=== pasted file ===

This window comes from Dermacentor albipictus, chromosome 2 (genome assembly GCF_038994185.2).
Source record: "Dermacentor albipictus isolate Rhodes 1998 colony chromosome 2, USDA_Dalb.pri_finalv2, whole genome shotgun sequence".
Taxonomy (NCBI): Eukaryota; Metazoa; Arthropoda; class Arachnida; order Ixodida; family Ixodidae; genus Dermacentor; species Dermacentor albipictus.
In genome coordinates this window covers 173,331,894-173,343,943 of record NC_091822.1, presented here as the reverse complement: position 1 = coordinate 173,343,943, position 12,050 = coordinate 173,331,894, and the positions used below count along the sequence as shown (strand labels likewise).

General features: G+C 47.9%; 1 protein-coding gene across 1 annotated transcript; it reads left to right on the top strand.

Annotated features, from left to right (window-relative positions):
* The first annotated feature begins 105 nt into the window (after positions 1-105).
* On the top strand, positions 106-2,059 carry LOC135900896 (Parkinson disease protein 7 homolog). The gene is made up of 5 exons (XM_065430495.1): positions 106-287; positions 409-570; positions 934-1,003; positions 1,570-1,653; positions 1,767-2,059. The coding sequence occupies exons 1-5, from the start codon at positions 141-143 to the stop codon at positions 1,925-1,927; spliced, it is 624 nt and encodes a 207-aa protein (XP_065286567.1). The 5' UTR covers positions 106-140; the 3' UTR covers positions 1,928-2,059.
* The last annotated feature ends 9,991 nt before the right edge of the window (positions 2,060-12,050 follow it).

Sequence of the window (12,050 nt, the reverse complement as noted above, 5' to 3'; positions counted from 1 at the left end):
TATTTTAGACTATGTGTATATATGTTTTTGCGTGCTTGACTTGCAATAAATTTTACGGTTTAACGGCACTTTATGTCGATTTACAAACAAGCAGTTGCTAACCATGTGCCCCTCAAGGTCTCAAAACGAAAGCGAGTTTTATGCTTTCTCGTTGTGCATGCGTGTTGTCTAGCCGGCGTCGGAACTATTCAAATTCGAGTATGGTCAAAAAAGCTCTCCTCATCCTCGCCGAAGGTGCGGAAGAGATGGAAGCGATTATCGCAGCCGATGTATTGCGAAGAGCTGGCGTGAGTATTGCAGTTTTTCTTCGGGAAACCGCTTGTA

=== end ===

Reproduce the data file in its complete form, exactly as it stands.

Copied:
This window comes from Dermacentor albipictus, chromosome 2 (genome assembly GCF_038994185.2).
Source record: "Dermacentor albipictus isolate Rhodes 1998 colony chromosome 2, USDA_Dalb.pri_finalv2, whole genome shotgun sequence".
Taxonomy (NCBI): Eukaryota; Metazoa; Arthropoda; class Arachnida; order Ixodida; family Ixodidae; genus Dermacentor; species Dermacentor albipictus.
In genome coordinates this window covers 173,331,894-173,343,943 of record NC_091822.1, presented here as the reverse complement: position 1 = coordinate 173,343,943, position 12,050 = coordinate 173,331,894, and the positions used below count along the sequence as shown (strand labels likewise).

General features: G+C 47.9%; 1 protein-coding gene across 1 annotated transcript; it reads left to right on the top strand.

Annotated features, from left to right (window-relative positions):
* The first annotated feature begins 105 nt into the window (after positions 1-105).
* On the top strand, positions 106-2,059 carry LOC135900896 (Parkinson disease protein 7 homolog). The gene is made up of 5 exons (XM_065430495.1): positions 106-287; positions 409-570; positions 934-1,003; positions 1,570-1,653; positions 1,767-2,059. The coding sequence occupies exons 1-5, from the start codon at positions 141-143 to the stop codon at positions 1,925-1,927; spliced, it is 624 nt and encodes a 207-aa protein (XP_065286567.1). The 5' UTR covers positions 106-140; the 3' UTR covers positions 1,928-2,059.
* The last annotated feature ends 9,991 nt before the right edge of the window (positions 2,060-12,050 follow it).

Sequence of the window (12,050 nt, the reverse complement as noted above, 5' to 3'; positions counted from 1 at the left end):
TATTTTAGACTATGTGTATATATGTTTTTGCGTGCTTGACTTGCAATAAATTTTACGGTTTAACGGCACTTTATGTCGATTTACAAACAAGCAGTTGCTAACCATGTGCCCCTCAAGGTCTCAAAACGAAAGCGAGTTTTATGCTTTCTCGTTGTGCATGCGTGTTGTCTAGCCGGCGTCGGAACTATTCAAATTCGAGTATGGTCAAAAAAGCTCTCCTCATCCTCGCCGAAGGTGCGGAAGAGATGGAAGCGATTATCGCAGCCGATGTATTGCGAAGAGCTGGCGTGAGTATTGCAGTTTTTCTTCGGGAAACCGCTTGTA